Thursday: Someone was creative when they designed this playground equipment. You may have to be creative with certain aspects of parenting. What works well with one of your kids may have no impact on another one. That’s why Christian parenting mentors who have raised children who are active, productive Christians as adults can help. Studies are showing those parents do have parenting skills and techniques that are unique. Tapping into their wisdom can make your parenting journey easier and more successful. Why not make your life easier by asking for advice?! It’s what the book of Proverbs suggests over and over.

Friday: Young people sometimes stop believing in God when they see bad things happen to “good” people. It’s important for you to teach them the realities sin brought into the fallen world. They also need to understand God’s plan to redeem us, His amazing love for us and the length of a perfect eternity in Heaven compared to the pain in this world. They also need to understand their choices will impact whether or not their eternity is spent living in the presence of God. Don’t let them reject God because they don’t understand the realities of the world that are clearly explained in the Bible.

Weekly Christian Parenting Challenges #19

We had server issues last week, which is just so 2020. We are back online now. Don’t forget you can search on our site for past posts on parenting topics that interest you. You can also ask your Christian parenting questions on our private Facebook Community. Here are this week’s social media challenges.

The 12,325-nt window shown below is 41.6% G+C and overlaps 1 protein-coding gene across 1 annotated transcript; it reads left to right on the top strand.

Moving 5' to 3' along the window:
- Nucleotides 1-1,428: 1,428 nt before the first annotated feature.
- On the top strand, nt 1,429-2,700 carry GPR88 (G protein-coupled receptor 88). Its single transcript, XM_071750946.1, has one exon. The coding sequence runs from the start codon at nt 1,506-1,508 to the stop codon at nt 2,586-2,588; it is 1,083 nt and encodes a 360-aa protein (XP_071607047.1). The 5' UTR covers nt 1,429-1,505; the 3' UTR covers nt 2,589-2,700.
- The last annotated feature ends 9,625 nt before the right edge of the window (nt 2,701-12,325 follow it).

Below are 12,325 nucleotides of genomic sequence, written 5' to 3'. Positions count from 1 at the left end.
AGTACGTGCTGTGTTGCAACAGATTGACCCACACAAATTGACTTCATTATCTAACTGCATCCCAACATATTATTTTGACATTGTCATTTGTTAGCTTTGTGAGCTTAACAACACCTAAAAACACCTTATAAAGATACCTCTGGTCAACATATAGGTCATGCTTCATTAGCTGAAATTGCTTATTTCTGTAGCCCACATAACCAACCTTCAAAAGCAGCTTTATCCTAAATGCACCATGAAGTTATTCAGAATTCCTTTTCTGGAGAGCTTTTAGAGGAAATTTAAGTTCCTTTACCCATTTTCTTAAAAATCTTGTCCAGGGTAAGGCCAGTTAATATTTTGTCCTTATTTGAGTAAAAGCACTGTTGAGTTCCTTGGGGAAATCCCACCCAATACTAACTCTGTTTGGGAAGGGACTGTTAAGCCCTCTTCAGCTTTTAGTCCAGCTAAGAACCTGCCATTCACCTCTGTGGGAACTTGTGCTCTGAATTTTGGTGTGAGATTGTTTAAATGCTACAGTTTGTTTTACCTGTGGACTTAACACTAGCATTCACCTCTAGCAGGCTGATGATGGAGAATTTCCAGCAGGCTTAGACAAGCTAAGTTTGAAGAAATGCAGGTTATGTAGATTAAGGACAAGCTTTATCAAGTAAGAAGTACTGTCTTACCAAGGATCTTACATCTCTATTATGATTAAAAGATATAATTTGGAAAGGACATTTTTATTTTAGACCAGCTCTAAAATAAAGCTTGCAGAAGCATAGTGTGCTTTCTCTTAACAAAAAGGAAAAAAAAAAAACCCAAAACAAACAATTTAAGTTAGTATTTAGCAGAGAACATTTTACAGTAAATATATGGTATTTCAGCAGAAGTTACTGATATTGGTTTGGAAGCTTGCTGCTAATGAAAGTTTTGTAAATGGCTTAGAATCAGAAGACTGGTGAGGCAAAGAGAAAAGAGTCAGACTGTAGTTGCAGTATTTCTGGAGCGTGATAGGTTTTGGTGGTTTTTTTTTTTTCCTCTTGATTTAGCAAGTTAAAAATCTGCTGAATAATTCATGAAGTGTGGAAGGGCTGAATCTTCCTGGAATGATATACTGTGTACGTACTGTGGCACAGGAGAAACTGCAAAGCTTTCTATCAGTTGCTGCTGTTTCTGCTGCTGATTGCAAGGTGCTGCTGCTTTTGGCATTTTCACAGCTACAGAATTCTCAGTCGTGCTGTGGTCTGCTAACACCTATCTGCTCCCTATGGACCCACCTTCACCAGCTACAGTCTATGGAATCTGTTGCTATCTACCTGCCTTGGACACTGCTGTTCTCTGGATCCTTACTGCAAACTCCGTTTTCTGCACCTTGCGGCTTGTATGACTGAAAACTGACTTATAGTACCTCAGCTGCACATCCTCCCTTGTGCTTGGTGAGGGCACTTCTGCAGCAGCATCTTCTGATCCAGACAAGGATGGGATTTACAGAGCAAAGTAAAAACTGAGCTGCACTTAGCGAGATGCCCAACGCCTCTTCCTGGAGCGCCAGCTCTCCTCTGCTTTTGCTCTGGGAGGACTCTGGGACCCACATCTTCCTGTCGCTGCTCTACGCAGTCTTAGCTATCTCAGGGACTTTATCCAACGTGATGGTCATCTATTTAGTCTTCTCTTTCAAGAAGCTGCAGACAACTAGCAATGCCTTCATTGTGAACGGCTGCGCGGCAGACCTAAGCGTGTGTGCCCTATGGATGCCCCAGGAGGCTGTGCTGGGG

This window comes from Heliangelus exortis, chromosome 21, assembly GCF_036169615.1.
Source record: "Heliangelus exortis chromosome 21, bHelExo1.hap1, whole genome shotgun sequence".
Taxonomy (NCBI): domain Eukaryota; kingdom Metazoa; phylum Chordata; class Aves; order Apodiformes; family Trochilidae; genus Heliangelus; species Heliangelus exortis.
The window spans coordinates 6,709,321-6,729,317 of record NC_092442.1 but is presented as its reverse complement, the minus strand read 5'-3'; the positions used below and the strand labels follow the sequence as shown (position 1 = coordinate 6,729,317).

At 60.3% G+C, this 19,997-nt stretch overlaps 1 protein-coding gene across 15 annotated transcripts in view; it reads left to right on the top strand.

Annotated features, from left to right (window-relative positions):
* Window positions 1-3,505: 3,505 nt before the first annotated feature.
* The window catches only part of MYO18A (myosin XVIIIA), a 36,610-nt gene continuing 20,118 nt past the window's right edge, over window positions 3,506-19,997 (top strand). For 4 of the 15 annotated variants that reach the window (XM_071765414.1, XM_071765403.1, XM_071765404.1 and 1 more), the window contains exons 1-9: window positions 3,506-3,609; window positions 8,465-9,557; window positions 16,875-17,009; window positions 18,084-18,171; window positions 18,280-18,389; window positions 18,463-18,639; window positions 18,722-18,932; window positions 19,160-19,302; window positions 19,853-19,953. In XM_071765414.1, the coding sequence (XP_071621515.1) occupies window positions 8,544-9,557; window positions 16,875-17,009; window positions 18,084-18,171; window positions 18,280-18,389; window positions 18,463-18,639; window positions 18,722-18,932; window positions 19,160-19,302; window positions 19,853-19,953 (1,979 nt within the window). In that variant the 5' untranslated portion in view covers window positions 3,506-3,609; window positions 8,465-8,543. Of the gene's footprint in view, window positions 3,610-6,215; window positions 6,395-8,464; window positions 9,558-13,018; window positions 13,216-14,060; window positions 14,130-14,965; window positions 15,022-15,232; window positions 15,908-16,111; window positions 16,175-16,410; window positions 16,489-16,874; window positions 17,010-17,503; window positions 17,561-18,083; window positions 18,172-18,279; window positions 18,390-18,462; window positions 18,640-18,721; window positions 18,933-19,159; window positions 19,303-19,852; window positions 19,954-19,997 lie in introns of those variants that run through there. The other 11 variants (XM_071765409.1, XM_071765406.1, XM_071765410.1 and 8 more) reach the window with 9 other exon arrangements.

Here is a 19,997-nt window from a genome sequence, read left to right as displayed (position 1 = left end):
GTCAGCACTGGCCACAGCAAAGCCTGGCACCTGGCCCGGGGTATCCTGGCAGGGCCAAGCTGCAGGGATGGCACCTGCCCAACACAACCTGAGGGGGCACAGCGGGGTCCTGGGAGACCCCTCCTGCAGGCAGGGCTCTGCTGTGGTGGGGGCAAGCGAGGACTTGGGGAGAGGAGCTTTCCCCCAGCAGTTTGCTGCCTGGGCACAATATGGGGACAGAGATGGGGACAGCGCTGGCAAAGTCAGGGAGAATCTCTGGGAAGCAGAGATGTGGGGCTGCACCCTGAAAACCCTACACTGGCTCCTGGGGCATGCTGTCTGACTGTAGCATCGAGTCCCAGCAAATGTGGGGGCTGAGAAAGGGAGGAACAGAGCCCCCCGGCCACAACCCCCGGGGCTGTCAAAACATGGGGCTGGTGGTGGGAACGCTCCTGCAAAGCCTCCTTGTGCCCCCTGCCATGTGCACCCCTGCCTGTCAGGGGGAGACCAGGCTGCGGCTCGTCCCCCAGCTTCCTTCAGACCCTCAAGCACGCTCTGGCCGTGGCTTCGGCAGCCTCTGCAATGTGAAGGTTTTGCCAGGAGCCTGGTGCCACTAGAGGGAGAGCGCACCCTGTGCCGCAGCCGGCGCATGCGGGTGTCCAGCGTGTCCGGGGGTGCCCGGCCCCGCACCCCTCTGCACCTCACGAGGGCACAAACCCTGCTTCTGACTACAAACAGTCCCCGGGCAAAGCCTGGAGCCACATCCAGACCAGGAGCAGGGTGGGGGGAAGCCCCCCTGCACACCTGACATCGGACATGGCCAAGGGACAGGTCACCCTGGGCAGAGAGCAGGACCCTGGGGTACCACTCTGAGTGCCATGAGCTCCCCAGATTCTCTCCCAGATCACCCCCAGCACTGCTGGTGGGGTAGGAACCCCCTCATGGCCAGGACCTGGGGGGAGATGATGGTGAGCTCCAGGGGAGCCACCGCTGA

Monday: I don’t know what these berries are. If I ate them, I might be fine, have a stomach ache or die…I won’t know unless someone teaches me about them. Your kids are the same way with the choices they have in life. They need you to teach them the difference between good choices, not so great choices and sins. If you don’t teach them what God says are sins, who will? While you are at it, teach them how to make a good choice when they are faced with a novel one and don’t have you there to guide them. Taking the extra time and effort to teach your kids about choices can save you both a lot of pain in the future.

Tuesday: Is your home a one room schoolhouse this year? You can easily add a Bible study to your family routine now that there is no commuting. Just a few minutes a day can increase your kids’ Bible knowledge, comprehension and the ability to remember what God wants them to do when they have choices to make. It’s the best thing you can add to your kids’ schedule regardless of where they attend school!

Wednesday: Which flower is the most beautiful? Not really a fair question is it? Each is uniquely beautiful. Your kids are the same way. They may be very different from each other and from you, but each is uniquely beautiful in his or her own way. The gifts God gave them may not be the gifts you would have chosen, but God knows best what gifts He needs them to have. Help them discover and develop those gifts – talents – even if it scares you. Your job as Christian parents is to give them strong faith foundations and to develop the potential God gave them. Forcing them into a mold God did not intend for them only ends up making everyone miserable.